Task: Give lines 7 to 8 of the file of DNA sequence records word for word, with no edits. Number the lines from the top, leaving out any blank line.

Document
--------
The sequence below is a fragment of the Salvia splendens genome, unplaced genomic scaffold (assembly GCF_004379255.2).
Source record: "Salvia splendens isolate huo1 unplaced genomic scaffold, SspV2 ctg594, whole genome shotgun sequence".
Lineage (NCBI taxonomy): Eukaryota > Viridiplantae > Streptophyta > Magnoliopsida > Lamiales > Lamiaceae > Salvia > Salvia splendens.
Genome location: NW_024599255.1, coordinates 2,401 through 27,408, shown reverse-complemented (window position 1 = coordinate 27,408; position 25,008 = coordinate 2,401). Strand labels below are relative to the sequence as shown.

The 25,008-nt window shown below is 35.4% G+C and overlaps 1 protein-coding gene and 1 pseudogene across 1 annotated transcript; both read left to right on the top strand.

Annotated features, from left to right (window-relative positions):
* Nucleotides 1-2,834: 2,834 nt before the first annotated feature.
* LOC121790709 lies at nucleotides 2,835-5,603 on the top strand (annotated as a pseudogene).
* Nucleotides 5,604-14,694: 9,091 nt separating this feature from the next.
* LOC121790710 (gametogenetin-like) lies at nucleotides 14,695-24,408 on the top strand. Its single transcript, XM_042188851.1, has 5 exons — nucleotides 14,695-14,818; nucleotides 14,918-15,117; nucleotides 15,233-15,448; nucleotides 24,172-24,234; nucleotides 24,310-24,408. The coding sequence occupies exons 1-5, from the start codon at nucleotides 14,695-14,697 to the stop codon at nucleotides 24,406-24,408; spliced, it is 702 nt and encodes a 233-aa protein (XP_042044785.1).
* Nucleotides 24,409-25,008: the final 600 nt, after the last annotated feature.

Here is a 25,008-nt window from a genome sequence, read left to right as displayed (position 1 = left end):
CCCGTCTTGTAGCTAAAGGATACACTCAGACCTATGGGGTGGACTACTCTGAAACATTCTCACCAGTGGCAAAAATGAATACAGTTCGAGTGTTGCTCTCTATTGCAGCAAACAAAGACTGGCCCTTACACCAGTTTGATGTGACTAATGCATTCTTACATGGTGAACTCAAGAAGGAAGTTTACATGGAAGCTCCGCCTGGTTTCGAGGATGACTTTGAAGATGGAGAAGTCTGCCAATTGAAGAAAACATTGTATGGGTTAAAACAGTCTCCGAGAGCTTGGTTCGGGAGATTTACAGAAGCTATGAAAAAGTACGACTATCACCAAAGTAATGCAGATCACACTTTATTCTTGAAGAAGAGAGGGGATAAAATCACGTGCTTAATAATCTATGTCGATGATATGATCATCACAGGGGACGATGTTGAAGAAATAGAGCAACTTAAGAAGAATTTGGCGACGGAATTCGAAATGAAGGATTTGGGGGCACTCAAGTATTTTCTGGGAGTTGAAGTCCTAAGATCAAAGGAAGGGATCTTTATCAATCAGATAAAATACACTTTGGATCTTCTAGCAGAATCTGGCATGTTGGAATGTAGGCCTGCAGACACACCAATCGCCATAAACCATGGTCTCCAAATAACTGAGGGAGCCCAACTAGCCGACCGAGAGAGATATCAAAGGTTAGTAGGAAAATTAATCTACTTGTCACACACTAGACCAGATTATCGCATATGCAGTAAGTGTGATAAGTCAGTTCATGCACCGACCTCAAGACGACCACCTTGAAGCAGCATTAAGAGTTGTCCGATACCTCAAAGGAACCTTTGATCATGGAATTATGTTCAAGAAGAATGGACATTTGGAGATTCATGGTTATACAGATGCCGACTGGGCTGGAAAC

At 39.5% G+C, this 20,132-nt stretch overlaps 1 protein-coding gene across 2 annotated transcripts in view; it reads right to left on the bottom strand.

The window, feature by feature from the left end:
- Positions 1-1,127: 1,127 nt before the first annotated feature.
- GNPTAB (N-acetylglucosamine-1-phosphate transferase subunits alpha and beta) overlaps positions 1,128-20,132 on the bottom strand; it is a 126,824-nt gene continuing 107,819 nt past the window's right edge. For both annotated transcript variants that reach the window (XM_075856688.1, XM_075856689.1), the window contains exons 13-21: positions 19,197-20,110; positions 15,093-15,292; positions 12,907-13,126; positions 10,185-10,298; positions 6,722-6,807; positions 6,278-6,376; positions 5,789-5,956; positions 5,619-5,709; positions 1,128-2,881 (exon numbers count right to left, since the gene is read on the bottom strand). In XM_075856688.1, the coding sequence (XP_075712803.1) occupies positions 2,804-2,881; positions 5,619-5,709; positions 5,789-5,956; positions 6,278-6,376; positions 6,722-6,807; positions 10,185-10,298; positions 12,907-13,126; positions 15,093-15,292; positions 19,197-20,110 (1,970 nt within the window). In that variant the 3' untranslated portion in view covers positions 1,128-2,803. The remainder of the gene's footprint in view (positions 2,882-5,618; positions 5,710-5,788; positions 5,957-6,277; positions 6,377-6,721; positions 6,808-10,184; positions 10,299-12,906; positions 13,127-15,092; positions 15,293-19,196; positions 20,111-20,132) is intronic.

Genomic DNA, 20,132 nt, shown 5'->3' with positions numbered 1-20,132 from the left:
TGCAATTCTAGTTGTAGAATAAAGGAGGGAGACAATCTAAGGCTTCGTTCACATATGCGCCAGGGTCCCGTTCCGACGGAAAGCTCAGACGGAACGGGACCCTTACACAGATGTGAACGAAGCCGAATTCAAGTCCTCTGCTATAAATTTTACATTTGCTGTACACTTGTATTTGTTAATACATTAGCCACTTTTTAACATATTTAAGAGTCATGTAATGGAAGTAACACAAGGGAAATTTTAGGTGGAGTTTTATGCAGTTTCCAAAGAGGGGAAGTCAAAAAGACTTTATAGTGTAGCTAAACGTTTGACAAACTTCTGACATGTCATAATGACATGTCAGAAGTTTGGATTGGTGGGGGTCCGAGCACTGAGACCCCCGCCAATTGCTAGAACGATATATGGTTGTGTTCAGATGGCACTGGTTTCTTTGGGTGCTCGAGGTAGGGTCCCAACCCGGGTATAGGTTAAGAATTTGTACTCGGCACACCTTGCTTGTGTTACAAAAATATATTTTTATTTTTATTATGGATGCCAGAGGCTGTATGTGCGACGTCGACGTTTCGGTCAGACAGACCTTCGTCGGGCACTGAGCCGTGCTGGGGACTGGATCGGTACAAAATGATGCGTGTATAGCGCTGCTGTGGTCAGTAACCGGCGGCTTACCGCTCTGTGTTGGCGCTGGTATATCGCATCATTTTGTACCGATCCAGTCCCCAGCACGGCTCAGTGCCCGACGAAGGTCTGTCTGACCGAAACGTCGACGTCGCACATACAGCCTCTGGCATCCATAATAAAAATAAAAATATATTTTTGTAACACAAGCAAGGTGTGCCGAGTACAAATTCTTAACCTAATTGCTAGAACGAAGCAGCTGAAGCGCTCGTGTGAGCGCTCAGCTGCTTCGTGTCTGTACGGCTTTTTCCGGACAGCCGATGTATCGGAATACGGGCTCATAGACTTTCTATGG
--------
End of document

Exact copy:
* Nucleotides 1-2,834: 2,834 nt before the first annotated feature.
* LOC121790709 lies at nucleotides 2,835-5,603 on the top strand (annotated as a pseudogene).